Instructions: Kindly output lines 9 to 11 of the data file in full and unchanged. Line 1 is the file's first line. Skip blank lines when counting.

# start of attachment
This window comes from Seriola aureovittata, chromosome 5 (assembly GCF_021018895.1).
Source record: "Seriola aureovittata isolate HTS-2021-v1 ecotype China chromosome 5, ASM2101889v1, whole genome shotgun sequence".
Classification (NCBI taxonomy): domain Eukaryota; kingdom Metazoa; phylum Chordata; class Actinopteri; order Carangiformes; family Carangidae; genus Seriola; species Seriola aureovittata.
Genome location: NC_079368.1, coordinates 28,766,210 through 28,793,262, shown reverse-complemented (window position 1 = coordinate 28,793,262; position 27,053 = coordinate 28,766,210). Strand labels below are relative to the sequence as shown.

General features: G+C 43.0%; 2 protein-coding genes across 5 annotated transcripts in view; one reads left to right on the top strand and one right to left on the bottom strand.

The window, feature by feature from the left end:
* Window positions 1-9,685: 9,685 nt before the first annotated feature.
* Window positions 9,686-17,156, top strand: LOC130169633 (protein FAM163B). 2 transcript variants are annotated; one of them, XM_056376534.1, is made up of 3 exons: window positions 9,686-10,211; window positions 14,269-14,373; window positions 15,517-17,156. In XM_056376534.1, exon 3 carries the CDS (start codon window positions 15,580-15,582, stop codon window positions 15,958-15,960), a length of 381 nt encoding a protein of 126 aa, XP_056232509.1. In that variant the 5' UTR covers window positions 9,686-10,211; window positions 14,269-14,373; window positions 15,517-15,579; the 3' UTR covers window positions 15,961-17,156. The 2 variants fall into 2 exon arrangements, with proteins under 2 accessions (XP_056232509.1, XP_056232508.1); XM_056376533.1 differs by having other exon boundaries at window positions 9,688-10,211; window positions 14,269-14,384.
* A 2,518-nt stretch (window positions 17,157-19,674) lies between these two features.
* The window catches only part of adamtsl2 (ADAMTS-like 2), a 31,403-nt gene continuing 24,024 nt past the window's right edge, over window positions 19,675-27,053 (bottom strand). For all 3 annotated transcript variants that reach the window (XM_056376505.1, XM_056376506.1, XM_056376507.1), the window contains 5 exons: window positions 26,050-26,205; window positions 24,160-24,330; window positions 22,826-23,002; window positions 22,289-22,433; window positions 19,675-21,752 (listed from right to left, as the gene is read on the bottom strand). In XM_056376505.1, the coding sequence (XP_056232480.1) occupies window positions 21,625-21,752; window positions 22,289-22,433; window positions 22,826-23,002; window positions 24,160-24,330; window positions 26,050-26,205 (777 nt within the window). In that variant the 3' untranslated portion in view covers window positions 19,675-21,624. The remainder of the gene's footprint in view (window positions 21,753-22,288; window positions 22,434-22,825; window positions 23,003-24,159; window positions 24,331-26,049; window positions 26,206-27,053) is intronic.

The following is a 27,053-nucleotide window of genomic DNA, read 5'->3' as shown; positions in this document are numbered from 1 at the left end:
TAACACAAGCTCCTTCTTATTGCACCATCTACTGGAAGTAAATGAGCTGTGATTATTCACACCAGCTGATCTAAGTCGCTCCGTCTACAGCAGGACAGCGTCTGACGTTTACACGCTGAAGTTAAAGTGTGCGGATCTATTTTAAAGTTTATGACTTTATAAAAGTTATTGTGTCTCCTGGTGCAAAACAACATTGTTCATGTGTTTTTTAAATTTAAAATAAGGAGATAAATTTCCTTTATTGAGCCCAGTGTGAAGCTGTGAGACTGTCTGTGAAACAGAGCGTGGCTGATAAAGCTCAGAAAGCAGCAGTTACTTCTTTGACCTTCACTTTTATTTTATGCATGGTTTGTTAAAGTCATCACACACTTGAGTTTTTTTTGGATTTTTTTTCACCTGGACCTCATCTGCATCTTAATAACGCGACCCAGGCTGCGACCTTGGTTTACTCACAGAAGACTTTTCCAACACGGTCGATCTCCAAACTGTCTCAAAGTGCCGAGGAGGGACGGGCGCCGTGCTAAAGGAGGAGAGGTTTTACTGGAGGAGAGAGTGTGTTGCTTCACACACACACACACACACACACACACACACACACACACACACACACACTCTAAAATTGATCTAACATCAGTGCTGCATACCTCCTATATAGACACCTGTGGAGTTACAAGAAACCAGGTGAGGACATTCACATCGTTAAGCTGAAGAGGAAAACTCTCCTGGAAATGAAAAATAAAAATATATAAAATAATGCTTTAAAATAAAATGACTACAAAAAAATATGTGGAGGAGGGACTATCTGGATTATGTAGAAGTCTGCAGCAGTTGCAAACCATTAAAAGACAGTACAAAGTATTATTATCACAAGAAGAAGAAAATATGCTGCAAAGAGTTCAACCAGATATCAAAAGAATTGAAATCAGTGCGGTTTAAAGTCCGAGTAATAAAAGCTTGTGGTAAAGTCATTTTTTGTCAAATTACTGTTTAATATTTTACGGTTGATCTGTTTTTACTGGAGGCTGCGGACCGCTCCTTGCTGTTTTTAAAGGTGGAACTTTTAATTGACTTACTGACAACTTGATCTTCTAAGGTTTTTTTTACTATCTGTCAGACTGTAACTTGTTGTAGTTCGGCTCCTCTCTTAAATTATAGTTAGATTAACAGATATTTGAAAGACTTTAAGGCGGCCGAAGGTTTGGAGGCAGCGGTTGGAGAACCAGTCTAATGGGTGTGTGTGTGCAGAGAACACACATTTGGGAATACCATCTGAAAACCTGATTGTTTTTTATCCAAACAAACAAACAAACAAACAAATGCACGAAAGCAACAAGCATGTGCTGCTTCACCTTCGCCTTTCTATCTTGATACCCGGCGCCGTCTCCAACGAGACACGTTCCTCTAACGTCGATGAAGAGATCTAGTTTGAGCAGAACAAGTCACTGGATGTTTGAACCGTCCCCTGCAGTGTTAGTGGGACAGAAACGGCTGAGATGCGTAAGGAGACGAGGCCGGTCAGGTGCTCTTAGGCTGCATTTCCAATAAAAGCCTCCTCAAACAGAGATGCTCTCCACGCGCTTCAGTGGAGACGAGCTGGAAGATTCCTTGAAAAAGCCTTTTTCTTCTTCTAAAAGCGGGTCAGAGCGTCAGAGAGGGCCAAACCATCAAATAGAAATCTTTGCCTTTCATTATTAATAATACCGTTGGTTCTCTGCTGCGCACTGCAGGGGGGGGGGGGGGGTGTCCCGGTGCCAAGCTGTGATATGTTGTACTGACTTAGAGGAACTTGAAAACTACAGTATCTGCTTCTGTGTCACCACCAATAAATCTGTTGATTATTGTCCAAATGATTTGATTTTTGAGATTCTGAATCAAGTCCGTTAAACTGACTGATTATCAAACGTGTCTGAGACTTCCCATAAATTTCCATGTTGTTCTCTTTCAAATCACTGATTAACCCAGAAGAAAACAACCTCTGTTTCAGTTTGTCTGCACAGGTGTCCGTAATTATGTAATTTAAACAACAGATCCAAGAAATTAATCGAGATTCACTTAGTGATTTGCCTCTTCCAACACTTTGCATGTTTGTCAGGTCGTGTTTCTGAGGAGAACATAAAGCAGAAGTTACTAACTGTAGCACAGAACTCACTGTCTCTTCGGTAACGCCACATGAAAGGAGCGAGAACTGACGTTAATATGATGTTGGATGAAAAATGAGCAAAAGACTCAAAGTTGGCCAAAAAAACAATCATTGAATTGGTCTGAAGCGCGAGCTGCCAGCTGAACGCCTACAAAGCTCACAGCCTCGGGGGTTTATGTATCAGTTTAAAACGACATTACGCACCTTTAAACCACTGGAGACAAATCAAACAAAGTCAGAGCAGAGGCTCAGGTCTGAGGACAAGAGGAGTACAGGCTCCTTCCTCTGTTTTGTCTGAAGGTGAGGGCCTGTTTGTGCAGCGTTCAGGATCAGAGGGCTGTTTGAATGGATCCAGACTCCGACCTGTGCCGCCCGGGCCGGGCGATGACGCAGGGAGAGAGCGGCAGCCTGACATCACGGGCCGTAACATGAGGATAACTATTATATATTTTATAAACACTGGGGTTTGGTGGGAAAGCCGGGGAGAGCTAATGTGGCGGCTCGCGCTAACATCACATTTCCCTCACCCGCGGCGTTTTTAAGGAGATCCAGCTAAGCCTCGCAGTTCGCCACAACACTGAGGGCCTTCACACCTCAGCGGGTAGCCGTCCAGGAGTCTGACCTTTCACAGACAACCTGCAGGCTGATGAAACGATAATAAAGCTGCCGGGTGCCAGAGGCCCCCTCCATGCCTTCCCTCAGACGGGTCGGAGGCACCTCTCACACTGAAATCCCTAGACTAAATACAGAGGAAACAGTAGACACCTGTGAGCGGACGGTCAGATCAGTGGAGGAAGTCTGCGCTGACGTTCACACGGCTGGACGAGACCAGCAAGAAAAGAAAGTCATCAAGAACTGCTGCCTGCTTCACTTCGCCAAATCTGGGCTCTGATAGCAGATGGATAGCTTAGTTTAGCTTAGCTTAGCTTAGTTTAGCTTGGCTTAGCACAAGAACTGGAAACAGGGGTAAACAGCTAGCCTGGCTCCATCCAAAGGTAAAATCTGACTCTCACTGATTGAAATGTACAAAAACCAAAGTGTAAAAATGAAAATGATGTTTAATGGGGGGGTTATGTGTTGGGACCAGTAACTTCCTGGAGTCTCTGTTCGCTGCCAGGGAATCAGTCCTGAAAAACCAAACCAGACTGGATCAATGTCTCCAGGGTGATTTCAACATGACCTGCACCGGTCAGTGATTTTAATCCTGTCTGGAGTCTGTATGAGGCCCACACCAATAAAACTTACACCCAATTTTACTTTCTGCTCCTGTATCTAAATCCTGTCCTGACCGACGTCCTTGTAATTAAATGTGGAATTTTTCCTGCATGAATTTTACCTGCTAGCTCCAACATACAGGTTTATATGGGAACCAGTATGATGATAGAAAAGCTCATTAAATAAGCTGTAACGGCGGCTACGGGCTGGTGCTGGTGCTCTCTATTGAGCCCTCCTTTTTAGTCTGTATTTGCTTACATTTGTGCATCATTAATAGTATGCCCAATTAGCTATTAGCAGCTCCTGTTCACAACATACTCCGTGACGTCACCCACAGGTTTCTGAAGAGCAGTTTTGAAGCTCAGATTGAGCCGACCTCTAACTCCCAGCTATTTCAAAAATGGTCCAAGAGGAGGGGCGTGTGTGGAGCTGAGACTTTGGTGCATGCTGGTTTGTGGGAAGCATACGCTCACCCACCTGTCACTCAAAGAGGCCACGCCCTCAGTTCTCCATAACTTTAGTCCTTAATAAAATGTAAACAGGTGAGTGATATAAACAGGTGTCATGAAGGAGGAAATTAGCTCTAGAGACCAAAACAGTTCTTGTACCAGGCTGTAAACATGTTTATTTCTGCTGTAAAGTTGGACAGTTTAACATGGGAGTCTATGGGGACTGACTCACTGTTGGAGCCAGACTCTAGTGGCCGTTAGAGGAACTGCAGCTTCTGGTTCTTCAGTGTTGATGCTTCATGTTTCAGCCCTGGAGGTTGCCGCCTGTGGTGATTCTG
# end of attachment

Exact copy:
* A 2,518-nt stretch (window positions 17,157-19,674) lies between these two features.
* The window catches only part of adamtsl2 (ADAMTS-like 2), a 31,403-nt gene continuing 24,024 nt past the window's right edge, over window positions 19,675-27,053 (bottom strand). For all 3 annotated transcript variants that reach the window (XM_056376505.1, XM_056376506.1, XM_056376507.1), the window contains 5 exons: window positions 26,050-26,205; window positions 24,160-24,330; window positions 22,826-23,002; window positions 22,289-22,433; window positions 19,675-21,752 (listed from right to left, as the gene is read on the bottom strand). In XM_056376505.1, the coding sequence (XP_056232480.1) occupies window positions 21,625-21,752; window positions 22,289-22,433; window positions 22,826-23,002; window positions 24,160-24,330; window positions 26,050-26,205 (777 nt within the window). In that variant the 3' untranslated portion in view covers window positions 19,675-21,624. The remainder of the gene's footprint in view (window positions 21,753-22,288; window positions 22,434-22,825; window positions 23,003-24,159; window positions 24,331-26,049; window positions 26,206-27,053) is intronic.

The following is a 27,053-nucleotide window of genomic DNA, read 5'->3' as shown; positions in this document are numbered from 1 at the left end: